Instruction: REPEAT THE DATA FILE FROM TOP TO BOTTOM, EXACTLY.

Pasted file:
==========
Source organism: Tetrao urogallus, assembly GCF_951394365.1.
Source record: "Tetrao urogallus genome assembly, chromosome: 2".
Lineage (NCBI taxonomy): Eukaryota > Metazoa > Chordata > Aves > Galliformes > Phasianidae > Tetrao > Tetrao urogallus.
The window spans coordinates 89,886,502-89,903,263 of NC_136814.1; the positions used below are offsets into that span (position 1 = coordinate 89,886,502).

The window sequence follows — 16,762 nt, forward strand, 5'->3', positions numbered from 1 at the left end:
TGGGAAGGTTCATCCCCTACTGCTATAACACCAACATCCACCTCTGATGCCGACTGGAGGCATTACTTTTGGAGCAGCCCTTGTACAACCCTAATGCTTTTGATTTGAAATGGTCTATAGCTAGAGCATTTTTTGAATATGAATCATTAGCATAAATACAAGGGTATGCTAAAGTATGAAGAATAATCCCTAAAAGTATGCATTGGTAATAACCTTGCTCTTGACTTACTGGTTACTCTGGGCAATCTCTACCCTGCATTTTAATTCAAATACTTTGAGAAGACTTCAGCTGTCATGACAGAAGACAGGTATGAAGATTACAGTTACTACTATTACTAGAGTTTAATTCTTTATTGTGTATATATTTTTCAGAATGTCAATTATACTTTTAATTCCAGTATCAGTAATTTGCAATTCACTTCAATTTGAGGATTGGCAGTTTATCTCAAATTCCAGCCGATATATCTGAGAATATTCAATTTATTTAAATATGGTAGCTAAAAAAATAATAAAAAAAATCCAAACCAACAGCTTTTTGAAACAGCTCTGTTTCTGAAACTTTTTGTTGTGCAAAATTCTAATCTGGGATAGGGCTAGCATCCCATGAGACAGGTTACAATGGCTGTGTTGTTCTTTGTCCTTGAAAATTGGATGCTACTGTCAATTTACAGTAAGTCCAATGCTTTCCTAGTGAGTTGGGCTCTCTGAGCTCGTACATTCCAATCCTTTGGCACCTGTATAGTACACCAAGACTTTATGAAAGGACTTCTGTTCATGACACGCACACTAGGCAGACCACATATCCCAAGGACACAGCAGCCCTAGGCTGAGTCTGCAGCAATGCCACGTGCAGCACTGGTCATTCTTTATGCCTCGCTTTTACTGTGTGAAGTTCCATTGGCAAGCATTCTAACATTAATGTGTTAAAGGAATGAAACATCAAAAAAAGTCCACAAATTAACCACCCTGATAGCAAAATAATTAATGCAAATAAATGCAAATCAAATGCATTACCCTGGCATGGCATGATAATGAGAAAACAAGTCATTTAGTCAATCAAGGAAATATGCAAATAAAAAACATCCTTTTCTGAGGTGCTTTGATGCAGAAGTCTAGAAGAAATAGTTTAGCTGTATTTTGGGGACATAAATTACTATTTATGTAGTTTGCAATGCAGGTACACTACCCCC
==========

Source organism: Tetrao urogallus, assembly GCF_951394365.1.
Source record: "Tetrao urogallus genome assembly, chromosome: 2".
Lineage (NCBI taxonomy): Eukaryota > Metazoa > Chordata > Aves > Galliformes > Phasianidae > Tetrao > Tetrao urogallus.
The window spans coordinates 89,886,502-89,903,263 of NC_136814.1; the positions used below are offsets into that span (position 1 = coordinate 89,886,502).

The window sequence follows — 16,762 nt, forward strand, 5'->3', positions numbered from 1 at the left end:
TGGGAAGGTTCATCCCCTACTGCTATAACACCAACATCCACCTCTGATGCCGACTGGAGGCATTACTTTTGGAGCAGCCCTTGTACAACCCTAATGCTTTTGATTTGAAATGGTCTATAGCTAGAGCATTTTTTGAATATGAATCATTAGCATAAATACAAGGGTATGCTAAAGTATGAAGAATAATCCCTAAAAGTATGCATTGGTAATAACCTTGCTCTTGACTTACTGGTTACTCTGGGCAATCTCTACCCTGCATTTTAATTCAAATACTTTGAGAAGACTTCAGCTGTCATGACAGAAGACAGGTATGAAGATTACAGTTACTACTATTACTAGAGTTTAATTCTTTATTGTGTATATATTTTTCAGAATGTCAATTATACTTTTAATTCCAGTATCAGTAATTTGCAATTCACTTCAATTTGAGGATTGGCAGTTTATCTCAAATTCCAGCCGATATATCTGAGAATATTCAATTTATTTAAATATGGTAGCTAAAAAAATAATAAAAAAAATCCAAACCAACAGCTTTTTGAAACAGCTCTGTTTCTGAAACTTTTTGTTGTGCAAAATTCTAATCTGGGATAGGGCTAGCATCCCATGAGACAGGTTACAATGGCTGTGTTGTTCTTTGTCCTTGAAAATTGGATGCTACTGTCAATTTACAGTAAGTCCAATGCTTTCCTAGTGAGTTGGGCTCTCTGAGCTCGTACATTCCAATCCTTTGGCACCTGTATAGTACACCAAGACTTTATGAAAGGACTTCTGTTCATGACACGCACACTAGGCAGACCACATATCCCAAGGACACAGCAGCCCTAGGCTGAGTCTGCAGCAATGCCACGTGCAGCACTGGTCATTCTTTATGCCTCGCTTTTACTGTGTGAAGTTCCATTGGCAAGCATTCTAACATTAATGTGTTAAAGGAATGAAACATCAAAAAAAGTCCACAAATTAACCACCCTGATAGCAAAATAATTAATGCAAATAAATGCAAATCAAATGCATTACCCTGGCATGGCATGATAATGAGAAAACAAGTCATTTAGTCAATCAAGGAAATATGCAAATAAAAAACATCCTTTTCTGAGGTGCTTTGATGCAGAAGTCTAGAAGAAATAGTTTAGCTGTATTTTGGGGACATAAATTACTATTTATGTAGTTTGCAATGCAGGTACACTACCCCC